College enrollment levels are down.
Enrollment peaked in 2011 and has since fallen to around pre-recession levels, which can be seen in the chart below shared by BAML’s US economists Michelle Meyer and Lisa C. Berlin.
Although the positive benefits of a good education cannot be overstated, this might not be a terrible sign for the US economy. As Meyer and Berlin explain succinctly: “When there is high unemployment, people will attend school given the lack of job opportunities. In other words, the opportunity cost of school declines during recession.”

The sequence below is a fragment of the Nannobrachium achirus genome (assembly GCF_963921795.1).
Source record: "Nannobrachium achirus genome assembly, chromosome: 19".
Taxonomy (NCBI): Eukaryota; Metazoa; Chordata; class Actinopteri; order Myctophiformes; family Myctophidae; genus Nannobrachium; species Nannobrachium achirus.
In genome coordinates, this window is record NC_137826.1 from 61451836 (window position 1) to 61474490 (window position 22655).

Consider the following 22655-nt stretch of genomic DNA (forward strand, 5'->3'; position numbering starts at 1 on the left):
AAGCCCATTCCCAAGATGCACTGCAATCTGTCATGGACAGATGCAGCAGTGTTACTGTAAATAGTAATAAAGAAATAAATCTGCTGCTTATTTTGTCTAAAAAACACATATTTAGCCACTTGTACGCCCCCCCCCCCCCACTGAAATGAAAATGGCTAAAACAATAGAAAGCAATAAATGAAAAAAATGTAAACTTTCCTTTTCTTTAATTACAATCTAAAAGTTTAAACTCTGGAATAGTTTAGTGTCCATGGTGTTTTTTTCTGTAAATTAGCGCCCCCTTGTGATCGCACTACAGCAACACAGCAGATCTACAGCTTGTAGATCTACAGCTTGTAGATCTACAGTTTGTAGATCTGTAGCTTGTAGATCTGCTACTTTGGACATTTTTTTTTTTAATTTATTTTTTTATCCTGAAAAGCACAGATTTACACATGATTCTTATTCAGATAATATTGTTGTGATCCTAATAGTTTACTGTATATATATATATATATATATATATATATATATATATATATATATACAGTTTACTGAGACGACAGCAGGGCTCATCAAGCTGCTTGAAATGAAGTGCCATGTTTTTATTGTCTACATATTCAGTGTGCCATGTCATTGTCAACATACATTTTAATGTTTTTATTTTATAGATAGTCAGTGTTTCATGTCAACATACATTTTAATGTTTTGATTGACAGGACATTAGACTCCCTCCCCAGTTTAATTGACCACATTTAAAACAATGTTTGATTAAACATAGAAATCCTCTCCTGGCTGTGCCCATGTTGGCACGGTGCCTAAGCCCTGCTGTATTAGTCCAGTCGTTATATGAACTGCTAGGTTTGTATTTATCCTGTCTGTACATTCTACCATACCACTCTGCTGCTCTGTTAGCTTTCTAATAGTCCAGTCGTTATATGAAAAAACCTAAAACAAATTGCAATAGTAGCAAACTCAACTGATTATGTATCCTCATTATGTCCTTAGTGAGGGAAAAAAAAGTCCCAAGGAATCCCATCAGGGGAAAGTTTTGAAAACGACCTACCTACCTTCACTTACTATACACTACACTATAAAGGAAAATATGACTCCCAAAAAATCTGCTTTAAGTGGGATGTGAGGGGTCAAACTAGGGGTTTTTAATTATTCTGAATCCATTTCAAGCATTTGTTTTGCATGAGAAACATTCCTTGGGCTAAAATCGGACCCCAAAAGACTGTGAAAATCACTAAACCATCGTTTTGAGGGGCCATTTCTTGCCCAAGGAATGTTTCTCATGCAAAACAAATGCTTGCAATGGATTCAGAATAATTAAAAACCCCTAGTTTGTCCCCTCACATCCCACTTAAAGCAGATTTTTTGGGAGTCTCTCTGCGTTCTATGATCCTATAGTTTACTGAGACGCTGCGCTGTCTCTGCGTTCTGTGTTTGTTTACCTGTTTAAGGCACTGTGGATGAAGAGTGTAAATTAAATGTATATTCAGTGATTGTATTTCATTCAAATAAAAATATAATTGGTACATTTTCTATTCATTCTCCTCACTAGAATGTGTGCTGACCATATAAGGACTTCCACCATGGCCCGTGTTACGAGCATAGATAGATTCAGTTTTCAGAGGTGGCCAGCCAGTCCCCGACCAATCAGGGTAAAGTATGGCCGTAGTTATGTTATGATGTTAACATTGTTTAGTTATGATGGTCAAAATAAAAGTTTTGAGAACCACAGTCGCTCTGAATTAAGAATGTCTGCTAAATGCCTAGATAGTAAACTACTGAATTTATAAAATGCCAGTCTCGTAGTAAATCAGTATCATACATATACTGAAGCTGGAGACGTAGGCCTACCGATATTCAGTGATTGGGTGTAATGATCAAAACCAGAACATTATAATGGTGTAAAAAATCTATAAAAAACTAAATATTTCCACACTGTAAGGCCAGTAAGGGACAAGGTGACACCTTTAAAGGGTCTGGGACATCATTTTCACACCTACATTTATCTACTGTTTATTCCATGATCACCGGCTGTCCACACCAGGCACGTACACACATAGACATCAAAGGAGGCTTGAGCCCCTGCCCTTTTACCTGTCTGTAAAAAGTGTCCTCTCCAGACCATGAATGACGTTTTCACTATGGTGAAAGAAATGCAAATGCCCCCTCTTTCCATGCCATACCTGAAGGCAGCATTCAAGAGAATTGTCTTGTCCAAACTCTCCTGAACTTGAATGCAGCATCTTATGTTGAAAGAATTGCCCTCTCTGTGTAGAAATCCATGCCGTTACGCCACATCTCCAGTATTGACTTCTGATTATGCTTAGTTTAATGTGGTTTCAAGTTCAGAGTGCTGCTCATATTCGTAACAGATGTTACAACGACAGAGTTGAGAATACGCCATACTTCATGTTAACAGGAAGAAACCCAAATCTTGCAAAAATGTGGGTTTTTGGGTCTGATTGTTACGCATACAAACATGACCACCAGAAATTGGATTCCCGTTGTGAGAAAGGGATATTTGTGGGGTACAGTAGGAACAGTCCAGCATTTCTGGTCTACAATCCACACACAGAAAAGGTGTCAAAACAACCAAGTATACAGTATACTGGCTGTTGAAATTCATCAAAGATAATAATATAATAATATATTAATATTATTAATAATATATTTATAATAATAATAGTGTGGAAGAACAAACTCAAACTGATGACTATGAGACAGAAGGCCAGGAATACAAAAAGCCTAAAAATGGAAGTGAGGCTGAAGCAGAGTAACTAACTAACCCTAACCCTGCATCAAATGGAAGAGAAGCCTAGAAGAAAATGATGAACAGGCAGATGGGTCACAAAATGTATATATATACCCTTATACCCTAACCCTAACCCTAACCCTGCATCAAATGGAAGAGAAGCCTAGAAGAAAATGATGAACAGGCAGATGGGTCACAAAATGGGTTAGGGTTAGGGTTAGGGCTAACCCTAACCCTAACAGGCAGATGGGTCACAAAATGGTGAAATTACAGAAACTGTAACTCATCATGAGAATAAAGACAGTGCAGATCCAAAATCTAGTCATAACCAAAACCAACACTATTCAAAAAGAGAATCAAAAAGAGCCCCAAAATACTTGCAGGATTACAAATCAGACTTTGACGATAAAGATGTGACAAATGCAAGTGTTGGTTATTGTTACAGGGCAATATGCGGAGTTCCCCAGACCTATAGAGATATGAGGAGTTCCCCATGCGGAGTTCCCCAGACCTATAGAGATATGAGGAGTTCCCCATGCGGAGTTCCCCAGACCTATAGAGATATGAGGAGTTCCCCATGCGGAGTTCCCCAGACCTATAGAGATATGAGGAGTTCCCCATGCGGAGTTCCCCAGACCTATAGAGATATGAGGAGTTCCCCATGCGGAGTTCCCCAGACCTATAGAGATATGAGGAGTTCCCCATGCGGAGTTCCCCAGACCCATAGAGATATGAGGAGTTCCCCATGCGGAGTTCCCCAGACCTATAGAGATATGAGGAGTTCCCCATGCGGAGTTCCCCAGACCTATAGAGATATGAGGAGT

Notably, although the BAML team didn’t mention graduate school specifically, it’s worth nothing that a similar trend happens there. When times are tough and soon-to-be-college-graduates can’t find jobs, they sometimes opt to wait out the crisis while getting a master’s or PhD.
In any case, Meyer and Berlin concluded that “once sufficient time has passed since the crisis, we suspect college enrollment will return to an upward trajectory.”
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